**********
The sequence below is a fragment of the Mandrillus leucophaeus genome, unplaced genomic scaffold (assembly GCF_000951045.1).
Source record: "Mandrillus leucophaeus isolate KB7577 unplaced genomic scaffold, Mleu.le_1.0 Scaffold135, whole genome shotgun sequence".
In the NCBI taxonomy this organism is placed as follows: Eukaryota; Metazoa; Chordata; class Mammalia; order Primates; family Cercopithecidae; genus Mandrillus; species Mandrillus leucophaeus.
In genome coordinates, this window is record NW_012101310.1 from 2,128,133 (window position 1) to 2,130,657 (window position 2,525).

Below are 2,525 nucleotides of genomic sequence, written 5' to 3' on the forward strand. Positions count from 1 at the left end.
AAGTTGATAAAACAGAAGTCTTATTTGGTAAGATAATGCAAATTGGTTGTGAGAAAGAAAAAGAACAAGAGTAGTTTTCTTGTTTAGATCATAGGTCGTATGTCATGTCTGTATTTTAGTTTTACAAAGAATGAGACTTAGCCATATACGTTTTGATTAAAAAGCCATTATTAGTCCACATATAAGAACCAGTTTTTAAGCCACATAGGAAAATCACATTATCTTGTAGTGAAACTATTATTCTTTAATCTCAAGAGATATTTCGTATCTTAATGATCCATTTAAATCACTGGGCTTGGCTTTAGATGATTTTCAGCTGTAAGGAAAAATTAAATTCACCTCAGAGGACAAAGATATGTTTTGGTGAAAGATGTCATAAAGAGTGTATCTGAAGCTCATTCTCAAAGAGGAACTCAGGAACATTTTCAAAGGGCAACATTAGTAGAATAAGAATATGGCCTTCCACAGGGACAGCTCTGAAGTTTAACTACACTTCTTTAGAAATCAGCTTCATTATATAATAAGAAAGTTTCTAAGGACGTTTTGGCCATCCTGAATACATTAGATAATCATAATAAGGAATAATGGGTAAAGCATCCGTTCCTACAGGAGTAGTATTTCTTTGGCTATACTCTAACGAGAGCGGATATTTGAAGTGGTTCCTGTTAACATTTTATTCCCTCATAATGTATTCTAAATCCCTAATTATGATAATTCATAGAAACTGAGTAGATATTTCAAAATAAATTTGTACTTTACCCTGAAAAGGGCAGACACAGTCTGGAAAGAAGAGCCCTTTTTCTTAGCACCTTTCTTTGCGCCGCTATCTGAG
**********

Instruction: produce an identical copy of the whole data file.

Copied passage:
The sequence below is a fragment of the Mandrillus leucophaeus genome, unplaced genomic scaffold (assembly GCF_000951045.1).
Source record: "Mandrillus leucophaeus isolate KB7577 unplaced genomic scaffold, Mleu.le_1.0 Scaffold135, whole genome shotgun sequence".
In the NCBI taxonomy this organism is placed as follows: Eukaryota; Metazoa; Chordata; class Mammalia; order Primates; family Cercopithecidae; genus Mandrillus; species Mandrillus leucophaeus.
In genome coordinates, this window is record NW_012101310.1 from 2,128,133 (window position 1) to 2,130,657 (window position 2,525).

Below are 2,525 nucleotides of genomic sequence, written 5' to 3' on the forward strand. Positions count from 1 at the left end.
AAGTTGATAAAACAGAAGTCTTATTTGGTAAGATAATGCAAATTGGTTGTGAGAAAGAAAAAGAACAAGAGTAGTTTTCTTGTTTAGATCATAGGTCGTATGTCATGTCTGTATTTTAGTTTTACAAAGAATGAGACTTAGCCATATACGTTTTGATTAAAAAGCCATTATTAGTCCACATATAAGAACCAGTTTTTAAGCCACATAGGAAAATCACATTATCTTGTAGTGAAACTATTATTCTTTAATCTCAAGAGATATTTCGTATCTTAATGATCCATTTAAATCACTGGGCTTGGCTTTAGATGATTTTCAGCTGTAAGGAAAAATTAAATTCACCTCAGAGGACAAAGATATGTTTTGGTGAAAGATGTCATAAAGAGTGTATCTGAAGCTCATTCTCAAAGAGGAACTCAGGAACATTTTCAAAGGGCAACATTAGTAGAATAAGAATATGGCCTTCCACAGGGACAGCTCTGAAGTTTAACTACACTTCTTTAGAAATCAGCTTCATTATATAATAAGAAAGTTTCTAAGGACGTTTTGGCCATCCTGAATACATTAGATAATCATAATAAGGAATAATGGGTAAAGCATCCGTTCCTACAGGAGTAGTATTTCTTTGGCTATACTCTAACGAGAGCGGATATTTGAAGTGGTTCCTGTTAACATTTTATTCCCTCATAATGTATTCTAAATCCCTAATTATGATAATTCATAGAAACTGAGTAGATATTTCAAAATAAATTTGTACTTTACCCTGAAAAGGGCAGACACAGTCTGGAAAGAAGAGCCCTTTTTCTTAGCACCTTTCTTTGCGCCGCTATCTGAG